43

Is there a way to do what this code did in EF Core RC 2?

protected override void OnModelCreating(ModelBuilder modelBuilder)
{    
    modelBuilder.Conventions.Remove<PluralizingTableNameConvention>();
}
103

There is no convention for this as of EF RC2 build. This is from EF Core team:

In past pre-release of EF Core, the table name for an entity was the same as the entity class name. In RC2 we now use the name of the DbSet property. If no DbSet property is defined for the given entity type, then the entity class name is used.


Now if you want to revert back to the RC1 naming conventions for tables, you have 3 ways to go with:


1. Choosing Singular Names for DbSet Properties:

One way is to singularize your DbSet property names (which I don't like). Say for example you have a Book entity and you want to map to a Book table:

public DbSet<Book> Book { get; set; }


2. Using ToTable() Fluent API:

You can of course always use fluent API to override any convention in place and dictate the table name to whatever you want:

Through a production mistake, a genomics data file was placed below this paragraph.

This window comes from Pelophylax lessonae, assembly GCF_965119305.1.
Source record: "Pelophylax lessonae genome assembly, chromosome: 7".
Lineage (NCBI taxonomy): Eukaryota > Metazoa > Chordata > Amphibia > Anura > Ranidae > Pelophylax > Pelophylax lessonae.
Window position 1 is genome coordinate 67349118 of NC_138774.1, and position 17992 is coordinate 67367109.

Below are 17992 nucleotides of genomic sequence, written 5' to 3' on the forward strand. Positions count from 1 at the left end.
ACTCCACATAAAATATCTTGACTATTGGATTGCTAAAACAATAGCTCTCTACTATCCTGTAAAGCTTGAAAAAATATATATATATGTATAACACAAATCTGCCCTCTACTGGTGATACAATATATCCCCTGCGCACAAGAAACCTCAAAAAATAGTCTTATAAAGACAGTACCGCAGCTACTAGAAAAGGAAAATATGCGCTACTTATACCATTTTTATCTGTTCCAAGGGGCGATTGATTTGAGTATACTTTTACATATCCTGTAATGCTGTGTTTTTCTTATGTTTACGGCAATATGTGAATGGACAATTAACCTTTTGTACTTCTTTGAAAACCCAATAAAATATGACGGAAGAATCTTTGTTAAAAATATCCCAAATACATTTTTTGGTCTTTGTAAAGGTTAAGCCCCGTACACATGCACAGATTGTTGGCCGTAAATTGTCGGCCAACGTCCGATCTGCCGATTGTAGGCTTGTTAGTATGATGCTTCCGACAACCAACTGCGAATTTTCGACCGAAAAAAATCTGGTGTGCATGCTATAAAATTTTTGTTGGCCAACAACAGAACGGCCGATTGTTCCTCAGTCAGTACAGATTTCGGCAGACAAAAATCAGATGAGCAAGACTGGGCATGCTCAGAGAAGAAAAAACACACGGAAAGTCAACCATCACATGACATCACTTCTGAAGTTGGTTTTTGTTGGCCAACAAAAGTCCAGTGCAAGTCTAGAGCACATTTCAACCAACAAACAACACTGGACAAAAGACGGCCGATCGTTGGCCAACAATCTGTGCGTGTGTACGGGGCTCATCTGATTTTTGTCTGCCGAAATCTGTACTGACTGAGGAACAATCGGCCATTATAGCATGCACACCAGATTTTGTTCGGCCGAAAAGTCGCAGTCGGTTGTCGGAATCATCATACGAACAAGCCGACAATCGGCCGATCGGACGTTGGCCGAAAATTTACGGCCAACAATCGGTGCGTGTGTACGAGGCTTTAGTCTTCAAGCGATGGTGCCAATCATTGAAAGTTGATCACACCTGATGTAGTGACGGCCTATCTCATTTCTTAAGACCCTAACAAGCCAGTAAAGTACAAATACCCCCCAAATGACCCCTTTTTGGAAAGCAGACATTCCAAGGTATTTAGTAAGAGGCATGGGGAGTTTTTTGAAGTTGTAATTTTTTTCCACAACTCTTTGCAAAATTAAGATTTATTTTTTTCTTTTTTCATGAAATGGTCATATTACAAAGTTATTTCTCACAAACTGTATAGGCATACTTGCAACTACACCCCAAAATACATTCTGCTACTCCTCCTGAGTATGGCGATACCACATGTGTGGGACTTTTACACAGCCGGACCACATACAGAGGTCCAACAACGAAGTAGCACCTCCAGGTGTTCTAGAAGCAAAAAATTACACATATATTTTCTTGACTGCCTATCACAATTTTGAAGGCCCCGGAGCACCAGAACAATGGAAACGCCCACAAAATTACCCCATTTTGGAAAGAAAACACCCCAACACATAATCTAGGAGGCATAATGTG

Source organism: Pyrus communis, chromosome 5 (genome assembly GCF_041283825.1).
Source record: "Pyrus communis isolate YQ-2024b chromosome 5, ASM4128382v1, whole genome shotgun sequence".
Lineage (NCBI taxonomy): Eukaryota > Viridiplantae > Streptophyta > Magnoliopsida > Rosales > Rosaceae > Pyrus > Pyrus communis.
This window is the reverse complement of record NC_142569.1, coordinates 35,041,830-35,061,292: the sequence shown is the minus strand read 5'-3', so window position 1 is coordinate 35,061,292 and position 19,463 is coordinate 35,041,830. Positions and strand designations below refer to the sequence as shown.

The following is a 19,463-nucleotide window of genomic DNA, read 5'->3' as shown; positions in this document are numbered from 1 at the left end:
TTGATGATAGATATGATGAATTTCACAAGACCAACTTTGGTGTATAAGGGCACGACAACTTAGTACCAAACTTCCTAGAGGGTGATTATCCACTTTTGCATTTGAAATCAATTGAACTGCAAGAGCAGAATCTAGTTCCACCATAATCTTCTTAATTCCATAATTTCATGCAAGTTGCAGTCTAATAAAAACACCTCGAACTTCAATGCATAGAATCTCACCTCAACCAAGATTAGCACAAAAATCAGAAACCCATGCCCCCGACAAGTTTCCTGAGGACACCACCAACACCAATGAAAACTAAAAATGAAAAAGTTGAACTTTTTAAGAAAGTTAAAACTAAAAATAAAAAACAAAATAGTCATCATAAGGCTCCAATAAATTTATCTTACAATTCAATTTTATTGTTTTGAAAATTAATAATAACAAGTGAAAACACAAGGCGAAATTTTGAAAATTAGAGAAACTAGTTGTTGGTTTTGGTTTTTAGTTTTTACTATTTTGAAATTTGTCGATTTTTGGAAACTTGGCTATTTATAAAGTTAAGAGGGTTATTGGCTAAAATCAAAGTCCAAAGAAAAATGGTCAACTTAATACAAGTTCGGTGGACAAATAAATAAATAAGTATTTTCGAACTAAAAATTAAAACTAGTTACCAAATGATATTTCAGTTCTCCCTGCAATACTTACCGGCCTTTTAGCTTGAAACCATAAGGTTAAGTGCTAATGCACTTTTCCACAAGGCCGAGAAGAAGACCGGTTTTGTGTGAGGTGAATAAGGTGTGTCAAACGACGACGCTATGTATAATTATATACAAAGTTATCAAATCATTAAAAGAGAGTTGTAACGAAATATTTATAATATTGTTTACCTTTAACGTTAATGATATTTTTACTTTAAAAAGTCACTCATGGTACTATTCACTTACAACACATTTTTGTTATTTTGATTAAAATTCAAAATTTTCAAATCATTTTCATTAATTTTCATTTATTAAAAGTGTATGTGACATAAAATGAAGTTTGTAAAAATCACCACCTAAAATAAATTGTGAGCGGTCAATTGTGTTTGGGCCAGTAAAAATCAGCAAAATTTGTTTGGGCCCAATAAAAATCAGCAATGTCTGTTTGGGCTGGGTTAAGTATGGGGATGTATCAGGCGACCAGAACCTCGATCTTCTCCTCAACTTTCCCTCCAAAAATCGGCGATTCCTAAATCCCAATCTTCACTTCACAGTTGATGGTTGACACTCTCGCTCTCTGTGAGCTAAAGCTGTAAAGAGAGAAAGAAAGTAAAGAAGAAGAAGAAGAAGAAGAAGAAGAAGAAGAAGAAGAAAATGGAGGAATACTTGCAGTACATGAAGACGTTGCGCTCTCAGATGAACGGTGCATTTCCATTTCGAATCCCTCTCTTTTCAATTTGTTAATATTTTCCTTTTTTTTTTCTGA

modelBuilder.Entity<Book>().ToTable("Book");


3. Writing a Custom Convention:

Just because EF Core RC2 does not have a convention for this, it doesn't mean we can't write our own. To do so, first we need to create an extension method on ModelBuilder object:

using Microsoft.EntityFrameworkCore.Metadata.Internal;

public static class ModelBuilderExtensions 
{
    public static void RemovePluralizingTableNameConvention(this ModelBuilder modelBuilder)
    {
        foreach (IMutableEntityType entity in modelBuilder.Model.GetEntityTypes())
        {
            entity.Relational().TableName = entity.DisplayName();
        }
    }
}

And then we simply call it from the OnModelCreating method on our DbContext object:

protected override void OnModelCreating(ModelBuilder modelBuilder)
{
    modelBuilder.RemovePluralizingTableNameConvention();
}


On Closing:

I don't like plural table names and I like the last option better than the others and went with that. That said, it's my personal opinion and other developers might find any of these 3 ways more favorable than the others and choose to go with that :)